Users Often Pick Weak Passwords When Forced to Change Them, but That Is a Huge Mistake!

Many still think that forcing the user to change passwords often is a good thing, but there are quite a lot of security specialists who believe asking the user to change passwords periodically might be more harmful than useful. For example, two years ago Lorrie Cranor, a US Federal Trade Commission's Chief Technologist, posted a blog post, in which she reviewed results of various researches providing facts that suggest there might a negative side to forced password changing. Still, the debate whether changing your passcode is useful goes on, and a lot of companies still require their users to change passwords from time to time. In this article, we will explain why organizations should encourage their users to do this only when there is a reason to suspect the account might have been compromised.

Why some think it is safer to change passwords periodically?

The logic behind it is rather simple: if cybercriminals manage to obtain the user's password, for example, during a data breach, making the user replace the old combination would prevent hackers from hijacking it. In other words, companies that ask their users to replace their passcodes from time to time see it not as an inconvenience, but as a necessary safety precaution. Unfortunately, as we will explain in the next paragraph, forcing the user to change password does not guarantee his account will be protected from unwanted intruders as this security measure works only under ideal circumstances.

Why forcing the user to change password might be a bad idea?

You might have heard it many times before that a strong password has to be random and should consist of at least eight characters. Ideally, the combination you think of should use both lowercase and uppercase letters, numbers, and even symbols. It might sound complicated, but, in reality, it is not so difficult. For example, users could pick a longer phrase they would remember and then replace some of its letters with numbers or symbols. On the other hand, if the same passcode is being reused by slightly replacing its characters, it can no longer be considered secure even if it matches all the requirements we listed before.

You might not see any trouble in having to remember a couple or a few complex passwords, but what happens when you need to come up with new strong combinations periodically and memorize them too? No doubt, it is entirely possible you might forget the newly replaced passcode, and while the account might be safe against cybercriminals, you would be unable to access it yourself. Knowing this, many computer security specialists agree that asking the user to change password might make the situation so inconvenient users may feel forced to forget all cyber security tips. What we have in mind is some users may start reusing old passwords either switching between two combinations or picking less complicated variations so it would be easier to remember the new passcode.

Such behavior was observed in a study called The Security of Modern Password Expiration: An Algorithmic Framework and Empirical Analysis. It reviews results received from studying thousands of passwords gained from around 10 thousand university students and staff. The participants in the experiment were asked to replace their passwords every three months. What the researchers noticed is many of the participants simply replaced some of the characters in the old password to create a new one. Their next task was to attempt to crack these passwords. Surprisingly, they managed to guess passwords in less than five attempts for 17% of their studied accounts, while knowing the previous passcode.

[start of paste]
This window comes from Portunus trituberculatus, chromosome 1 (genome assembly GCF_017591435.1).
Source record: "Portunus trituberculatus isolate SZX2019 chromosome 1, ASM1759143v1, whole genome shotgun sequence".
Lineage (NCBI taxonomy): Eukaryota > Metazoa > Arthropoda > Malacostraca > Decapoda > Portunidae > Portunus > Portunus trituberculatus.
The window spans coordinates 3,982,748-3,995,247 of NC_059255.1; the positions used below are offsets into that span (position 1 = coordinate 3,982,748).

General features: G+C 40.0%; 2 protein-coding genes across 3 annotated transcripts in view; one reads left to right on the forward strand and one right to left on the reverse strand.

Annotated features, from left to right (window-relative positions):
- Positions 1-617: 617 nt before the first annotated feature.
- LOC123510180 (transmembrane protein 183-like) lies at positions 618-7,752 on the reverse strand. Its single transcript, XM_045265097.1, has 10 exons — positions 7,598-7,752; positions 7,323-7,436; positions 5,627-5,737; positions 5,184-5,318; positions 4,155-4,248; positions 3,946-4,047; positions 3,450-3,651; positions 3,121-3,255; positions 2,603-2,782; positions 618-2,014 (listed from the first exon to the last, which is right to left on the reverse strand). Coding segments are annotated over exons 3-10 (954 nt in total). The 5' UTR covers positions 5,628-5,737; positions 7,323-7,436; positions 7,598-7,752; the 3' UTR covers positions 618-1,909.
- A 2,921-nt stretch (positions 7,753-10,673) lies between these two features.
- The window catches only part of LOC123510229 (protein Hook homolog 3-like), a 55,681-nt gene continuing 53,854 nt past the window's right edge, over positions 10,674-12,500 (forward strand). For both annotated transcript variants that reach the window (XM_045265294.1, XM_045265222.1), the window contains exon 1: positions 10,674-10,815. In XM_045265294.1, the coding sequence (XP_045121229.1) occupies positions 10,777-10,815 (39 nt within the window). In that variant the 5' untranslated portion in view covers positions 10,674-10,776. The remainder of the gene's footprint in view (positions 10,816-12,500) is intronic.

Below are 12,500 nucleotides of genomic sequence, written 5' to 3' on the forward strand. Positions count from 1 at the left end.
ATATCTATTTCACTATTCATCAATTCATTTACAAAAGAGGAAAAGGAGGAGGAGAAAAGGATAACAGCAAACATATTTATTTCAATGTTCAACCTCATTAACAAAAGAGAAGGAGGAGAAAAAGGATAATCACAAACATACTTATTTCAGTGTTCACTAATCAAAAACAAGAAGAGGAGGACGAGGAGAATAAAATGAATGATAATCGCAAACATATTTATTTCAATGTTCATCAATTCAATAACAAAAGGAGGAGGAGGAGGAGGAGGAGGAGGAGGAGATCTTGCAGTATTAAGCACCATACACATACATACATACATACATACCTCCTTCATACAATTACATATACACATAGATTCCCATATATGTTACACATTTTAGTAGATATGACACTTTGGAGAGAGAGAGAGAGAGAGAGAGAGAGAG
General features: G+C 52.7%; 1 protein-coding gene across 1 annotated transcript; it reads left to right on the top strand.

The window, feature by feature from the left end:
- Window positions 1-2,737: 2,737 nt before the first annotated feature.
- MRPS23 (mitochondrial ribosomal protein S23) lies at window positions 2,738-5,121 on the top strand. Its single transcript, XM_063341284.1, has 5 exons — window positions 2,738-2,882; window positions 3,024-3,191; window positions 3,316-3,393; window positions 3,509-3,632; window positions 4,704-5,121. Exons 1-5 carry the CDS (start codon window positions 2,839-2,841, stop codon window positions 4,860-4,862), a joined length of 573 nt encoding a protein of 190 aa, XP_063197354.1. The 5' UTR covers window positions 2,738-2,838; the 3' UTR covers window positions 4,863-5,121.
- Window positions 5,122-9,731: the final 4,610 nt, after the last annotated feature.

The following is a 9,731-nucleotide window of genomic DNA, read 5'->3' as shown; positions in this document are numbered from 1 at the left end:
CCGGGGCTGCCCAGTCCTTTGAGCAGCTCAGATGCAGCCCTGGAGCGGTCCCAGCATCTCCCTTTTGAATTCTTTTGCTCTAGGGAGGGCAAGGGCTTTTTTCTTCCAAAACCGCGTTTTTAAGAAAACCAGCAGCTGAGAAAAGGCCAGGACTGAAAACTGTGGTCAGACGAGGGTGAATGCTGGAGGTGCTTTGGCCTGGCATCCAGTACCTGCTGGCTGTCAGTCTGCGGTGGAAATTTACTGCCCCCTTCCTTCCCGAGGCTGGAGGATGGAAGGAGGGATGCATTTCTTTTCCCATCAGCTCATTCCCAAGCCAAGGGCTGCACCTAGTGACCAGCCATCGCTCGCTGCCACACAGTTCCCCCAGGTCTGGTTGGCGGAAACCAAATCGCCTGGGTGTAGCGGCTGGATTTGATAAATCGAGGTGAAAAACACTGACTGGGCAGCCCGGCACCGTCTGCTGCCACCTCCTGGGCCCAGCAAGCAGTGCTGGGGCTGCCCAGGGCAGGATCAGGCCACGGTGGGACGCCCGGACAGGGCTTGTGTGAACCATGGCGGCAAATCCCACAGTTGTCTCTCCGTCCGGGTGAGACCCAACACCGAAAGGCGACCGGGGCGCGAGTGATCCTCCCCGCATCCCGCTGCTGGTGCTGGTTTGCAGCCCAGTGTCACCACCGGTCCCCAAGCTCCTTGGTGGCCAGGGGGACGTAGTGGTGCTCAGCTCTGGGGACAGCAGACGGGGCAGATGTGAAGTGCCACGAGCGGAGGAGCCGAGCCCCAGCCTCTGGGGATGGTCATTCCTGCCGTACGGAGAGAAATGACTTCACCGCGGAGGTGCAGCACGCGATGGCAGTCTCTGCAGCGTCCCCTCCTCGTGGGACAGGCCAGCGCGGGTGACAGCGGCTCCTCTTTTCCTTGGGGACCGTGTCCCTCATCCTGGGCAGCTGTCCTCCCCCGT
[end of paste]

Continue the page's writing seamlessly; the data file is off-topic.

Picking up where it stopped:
Furthermore, another group of researchers explained that cybercriminals who obtain hashed passwords (random strings of characters derived from the attacked website) could apply offline cracking tools and test numerous combinations until they guess the password. Again, in this situation, changing the password with its slightly modified version would still not protect the account.

In conclusion, users forced to change password could pick up lousy password creating habits and consequently make it easier for hackers to hijack their accounts. Thus, trying to protect user accounts this way might do just the opposite.

What to do if you are forced to change your password?

Naturally, if you want to continue using the services where you are forced to change a password you have no other option but to comply. Nonetheless, with a dedicated password manager, you could create entirely new random passwords every time you are required to do so, and you would not even have to remember them.

For instance, Cyclonis Password Manager has a password generator that allows creating random passwords from letters, symbols, and numbers. The user can even choose the combinations length, which can be from 4 to 32 characters. Moreover, if you install the application's browser extension, it will ask you if you wish to save the password upon the first login and later on, you can look it up if you forget it. Also, the application has an auto-login feature that lets the user access his accounts without having to type any passwords or login names.

Another thing we should mention is Cyclonis Password Manager automatically asks and updates the password if the user changes it, so you do not have to worry about updating it manually. There is no need to worry about data safety either because the tool stores information in an encrypted vault created on the user's device or chosen cloud storage, which means the passwords you save will be kept safe. Lastly, one of the best parts is that Cyclonis Password Manager is free, and anyone can use it.

September 4, 2018

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